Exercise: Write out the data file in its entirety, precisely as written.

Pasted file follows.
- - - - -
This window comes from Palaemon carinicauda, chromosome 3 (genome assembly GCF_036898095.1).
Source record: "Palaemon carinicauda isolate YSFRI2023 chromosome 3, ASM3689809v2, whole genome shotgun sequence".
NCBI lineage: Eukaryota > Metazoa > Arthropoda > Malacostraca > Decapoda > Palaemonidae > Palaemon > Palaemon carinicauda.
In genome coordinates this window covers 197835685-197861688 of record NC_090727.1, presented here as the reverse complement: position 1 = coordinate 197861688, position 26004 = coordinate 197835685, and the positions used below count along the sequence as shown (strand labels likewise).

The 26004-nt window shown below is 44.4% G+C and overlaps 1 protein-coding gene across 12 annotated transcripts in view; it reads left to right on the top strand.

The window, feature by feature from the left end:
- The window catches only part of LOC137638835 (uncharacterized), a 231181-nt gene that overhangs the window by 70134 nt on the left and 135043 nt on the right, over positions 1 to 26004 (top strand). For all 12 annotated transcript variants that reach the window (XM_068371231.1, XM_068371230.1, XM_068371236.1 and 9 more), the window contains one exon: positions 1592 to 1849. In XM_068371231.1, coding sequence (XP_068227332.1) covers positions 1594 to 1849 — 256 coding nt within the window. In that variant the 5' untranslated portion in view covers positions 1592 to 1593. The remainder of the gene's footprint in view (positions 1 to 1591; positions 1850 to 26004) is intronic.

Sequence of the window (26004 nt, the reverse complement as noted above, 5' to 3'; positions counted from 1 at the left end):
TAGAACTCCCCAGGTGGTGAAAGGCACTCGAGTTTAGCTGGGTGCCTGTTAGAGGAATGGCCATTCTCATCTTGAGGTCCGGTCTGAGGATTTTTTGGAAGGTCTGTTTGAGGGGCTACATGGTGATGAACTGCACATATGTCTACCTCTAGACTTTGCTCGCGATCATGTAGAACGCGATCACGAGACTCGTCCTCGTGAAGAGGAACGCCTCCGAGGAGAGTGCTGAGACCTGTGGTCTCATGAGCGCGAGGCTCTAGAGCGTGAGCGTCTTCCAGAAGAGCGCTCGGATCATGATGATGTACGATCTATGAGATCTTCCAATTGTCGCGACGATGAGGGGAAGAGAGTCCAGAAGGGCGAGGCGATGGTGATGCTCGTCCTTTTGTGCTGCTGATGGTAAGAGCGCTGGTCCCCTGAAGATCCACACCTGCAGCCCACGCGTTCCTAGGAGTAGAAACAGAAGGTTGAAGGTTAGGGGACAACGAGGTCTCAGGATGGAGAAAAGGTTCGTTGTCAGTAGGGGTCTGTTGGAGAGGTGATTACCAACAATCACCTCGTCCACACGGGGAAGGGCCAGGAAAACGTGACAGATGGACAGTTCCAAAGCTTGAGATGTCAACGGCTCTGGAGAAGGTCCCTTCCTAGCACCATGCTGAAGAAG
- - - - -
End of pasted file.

This window comes from Palaemon carinicauda, chromosome 3 (genome assembly GCF_036898095.1).
Source record: "Palaemon carinicauda isolate YSFRI2023 chromosome 3, ASM3689809v2, whole genome shotgun sequence".
NCBI lineage: Eukaryota > Metazoa > Arthropoda > Malacostraca > Decapoda > Palaemonidae > Palaemon > Palaemon carinicauda.
In genome coordinates this window covers 197835685-197861688 of record NC_090727.1, presented here as the reverse complement: position 1 = coordinate 197861688, position 26004 = coordinate 197835685, and the positions used below count along the sequence as shown (strand labels likewise).

The 26004-nt window shown below is 44.4% G+C and overlaps 1 protein-coding gene across 12 annotated transcripts in view; it reads left to right on the top strand.

The window, feature by feature from the left end:
- The window catches only part of LOC137638835 (uncharacterized), a 231181-nt gene that overhangs the window by 70134 nt on the left and 135043 nt on the right, over positions 1 to 26004 (top strand). For all 12 annotated transcript variants that reach the window (XM_068371231.1, XM_068371230.1, XM_068371236.1 and 9 more), the window contains one exon: positions 1592 to 1849. In XM_068371231.1, coding sequence (XP_068227332.1) covers positions 1594 to 1849 — 256 coding nt within the window. In that variant the 5' untranslated portion in view covers positions 1592 to 1593. The remainder of the gene's footprint in view (positions 1 to 1591; positions 1850 to 26004) is intronic.

Sequence of the window (26004 nt, the reverse complement as noted above, 5' to 3'; positions counted from 1 at the left end):
TAGAACTCCCCAGGTGGTGAAAGGCACTCGAGTTTAGCTGGGTGCCTGTTAGAGGAATGGCCATTCTCATCTTGAGGTCCGGTCTGAGGATTTTTTGGAAGGTCTGTTTGAGGGGCTACATGGTGATGAACTGCACATATGTCTACCTCTAGACTTTGCTCGCGATCATGTAGAACGCGATCACGAGACTCGTCCTCGTGAAGAGGAACGCCTCCGAGGAGAGTGCTGAGACCTGTGGTCTCATGAGCGCGAGGCTCTAGAGCGTGAGCGTCTTCCAGAAGAGCGCTCGGATCATGATGATGTACGATCTATGAGATCTTCCAATTGTCGCGACGATGAGGGGAAGAGAGTCCAGAAGGGCGAGGCGATGGTGATGCTCGTCCTTTTGTGCTGCTGATGGTAAGAGCGCTGGTCCCCTGAAGATCCACACCTGCAGCCCACGCGTTCCTAGGAGTAGAAACAGAAGGTTGAAGGTTAGGGGACAACGAGGTCTCAGGATGGAGAAAAGGTTCGTTGTCAGTAGGGGTCTGTTGGAGAGGTGATTACCAACAATCACCTCGTCCACACGGGGAAGGGCCAGGAAAACGTGACAGATGGACAGTTCCAAAGCTTGAGATGTCAACGGCTCTGGAGAAGGTCCCTTCCTAGCACCATGCTGAAGAAG